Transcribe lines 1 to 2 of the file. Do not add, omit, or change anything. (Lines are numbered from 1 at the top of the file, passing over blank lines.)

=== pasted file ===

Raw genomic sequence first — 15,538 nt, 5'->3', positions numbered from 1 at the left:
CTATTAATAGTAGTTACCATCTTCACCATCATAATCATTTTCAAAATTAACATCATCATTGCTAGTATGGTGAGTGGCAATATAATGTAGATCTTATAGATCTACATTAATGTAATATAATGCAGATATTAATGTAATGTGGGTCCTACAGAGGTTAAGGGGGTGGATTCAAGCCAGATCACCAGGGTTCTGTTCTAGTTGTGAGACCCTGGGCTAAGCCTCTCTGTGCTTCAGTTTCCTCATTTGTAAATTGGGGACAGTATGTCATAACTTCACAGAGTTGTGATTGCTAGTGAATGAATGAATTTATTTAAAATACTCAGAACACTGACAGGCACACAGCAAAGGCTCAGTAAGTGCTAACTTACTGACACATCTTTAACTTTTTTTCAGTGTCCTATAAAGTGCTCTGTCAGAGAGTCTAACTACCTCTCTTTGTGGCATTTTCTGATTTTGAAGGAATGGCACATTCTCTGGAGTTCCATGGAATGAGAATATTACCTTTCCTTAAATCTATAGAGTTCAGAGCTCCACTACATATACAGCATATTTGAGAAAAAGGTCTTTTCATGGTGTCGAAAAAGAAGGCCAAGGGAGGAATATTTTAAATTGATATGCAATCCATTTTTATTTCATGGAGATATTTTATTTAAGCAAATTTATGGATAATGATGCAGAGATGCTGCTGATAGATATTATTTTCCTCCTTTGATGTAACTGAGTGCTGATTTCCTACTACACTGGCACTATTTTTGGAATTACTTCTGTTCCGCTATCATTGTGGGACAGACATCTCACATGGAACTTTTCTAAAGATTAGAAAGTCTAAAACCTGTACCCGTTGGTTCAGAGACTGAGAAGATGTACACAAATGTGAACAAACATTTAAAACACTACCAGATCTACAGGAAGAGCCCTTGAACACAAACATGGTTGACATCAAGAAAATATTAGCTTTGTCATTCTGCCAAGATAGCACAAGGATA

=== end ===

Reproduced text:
Raw genomic sequence first — 15,538 nt, 5'->3', positions numbered from 1 at the left:
CTATTAATAGTAGTTACCATCTTCACCATCATAATCATTTTCAAAATTAACATCATCATTGCTAGTATGGTGAGTGGCAATATAATGTAGATCTTATAGATCTACATTAATGTAATATAATGCAGATATTAATGTAATGTGGGTCCTACAGAGGTTAAGGGGGTGGATTCAAGCCAGATCACCAGGGTTCTGTTCTAGTTGTGAGACCCTGGGCTAAGCCTCTCTGTGCTTCAGTTTCCTCATTTGTAAATTGGGGACAGTATGTCATAACTTCACAGAGTTGTGATTGCTAGTGAATGAATGAATTTATTTAAAATACTCAGAACACTGACAGGCACACAGCAAAGGCTCAGTAAGTGCTAACTTACTGACACATCTTTAACTTTTTTTCAGTGTCCTATAAAGTGCTCTGTCAGAGAGTCTAACTACCTCTCTTTGTGGCATTTTCTGATTTTGAAGGAATGGCACATTCTCTGGAGTTCCATGGAATGAGAATATTACCTTTCCTTAAATCTATAGAGTTCAGAGCTCCACTACATATACAGCATATTTGAGAAAAAGGTCTTTTCATGGTGTCGAAAAAGAAGGCCAAGGGAGGAATATTTTAAATTGATATGCAATCCATTTTTATTTCATGGAGATATTTTATTTAAGCAAATTTATGGATAATGATGCAGAGATGCTGCTGATAGATATTATTTTCCTCCTTTGATGTAACTGAGTGCTGATTTCCTACTACACTGGCACTATTTTTGGAATTACTTCTGTTCCGCTATCATTGTGGGACAGACATCTCACATGGAACTTTTCTAAAGATTAGAAAGTCTAAAACCTGTACCCGTTGGTTCAGAGACTGAGAAGATGTACACAAATGTGAACAAACATTTAAAACACTACCAGATCTACAGGAAGAGCCCTTGAACACAAACATGGTTGACATCAAGAAAATATTAGCTTTGTCATTCTGCCAAGATAGCACAAGGATA